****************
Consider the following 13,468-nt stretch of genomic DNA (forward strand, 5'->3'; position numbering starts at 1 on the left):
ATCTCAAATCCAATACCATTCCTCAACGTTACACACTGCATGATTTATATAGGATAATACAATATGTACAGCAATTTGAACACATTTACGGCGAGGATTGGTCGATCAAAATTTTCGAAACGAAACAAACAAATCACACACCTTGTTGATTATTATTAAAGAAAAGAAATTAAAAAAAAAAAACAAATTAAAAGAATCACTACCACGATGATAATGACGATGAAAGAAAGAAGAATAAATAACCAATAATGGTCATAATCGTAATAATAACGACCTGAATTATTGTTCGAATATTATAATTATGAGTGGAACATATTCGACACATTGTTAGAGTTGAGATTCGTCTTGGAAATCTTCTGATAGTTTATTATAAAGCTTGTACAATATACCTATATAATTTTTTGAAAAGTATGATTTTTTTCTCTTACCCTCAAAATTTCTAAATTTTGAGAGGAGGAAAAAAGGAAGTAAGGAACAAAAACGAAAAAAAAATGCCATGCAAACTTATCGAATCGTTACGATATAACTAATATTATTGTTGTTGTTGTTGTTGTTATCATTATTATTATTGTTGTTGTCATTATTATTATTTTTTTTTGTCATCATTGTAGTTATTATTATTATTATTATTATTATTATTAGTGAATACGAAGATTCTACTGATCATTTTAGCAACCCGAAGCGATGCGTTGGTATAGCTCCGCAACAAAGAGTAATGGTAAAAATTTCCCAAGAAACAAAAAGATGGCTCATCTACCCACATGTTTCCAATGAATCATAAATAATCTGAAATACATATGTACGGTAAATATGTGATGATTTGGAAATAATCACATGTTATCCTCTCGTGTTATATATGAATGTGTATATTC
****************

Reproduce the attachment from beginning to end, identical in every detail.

Consider the following 13,468-nt stretch of genomic DNA (forward strand, 5'->3'; position numbering starts at 1 on the left):
ATCTCAAATCCAATACCATTCCTCAACGTTACACACTGCATGATTTATATAGGATAATACAATATGTACAGCAATTTGAACACATTTACGGCGAGGATTGGTCGATCAAAATTTTCGAAACGAAACAAACAAATCACACACCTTGTTGATTATTATTAAAGAAAAGAAATTAAAAAAAAAAAACAAATTAAAAGAATCACTACCACGATGATAATGACGATGAAAGAAAGAAGAATAAATAACCAATAATGGTCATAATCGTAATAATAACGACCTGAATTATTGTTCGAATATTATAATTATGAGTGGAACATATTCGACACATTGTTAGAGTTGAGATTCGTCTTGGAAATCTTCTGATAGTTTATTATAAAGCTTGTACAATATACCTATATAATTTTTTGAAAAGTATGATTTTTTTCTCTTACCCTCAAAATTTCTAAATTTTGAGAGGAGGAAAAAAGGAAGTAAGGAACAAAAACGAAAAAAAAATGCCATGCAAACTTATCGAATCGTTACGATATAACTAATATTATTGTTGTTGTTGTTGTTGTTATCATTATTATTATTGTTGTTGTCATTATTATTATTTTTTTTTGTCATCATTGTAGTTATTATTATTATTATTATTATTATTATTAGTGAATACGAAGATTCTACTGATCATTTTAGCAACCCGAAGCGATGCGTTGGTATAGCTCCGCAACAAAGAGTAATGGTAAAAATTTCCCAAGAAACAAAAAGATGGCTCATCTACCCACATGTTTCCAATGAATCATAAATAATCTGAAATACATATGTACGGTAAATATGTGATGATTTGGAAATAATCACATGTTATCCTCTCGTGTTATATATGAATGTGTATATTC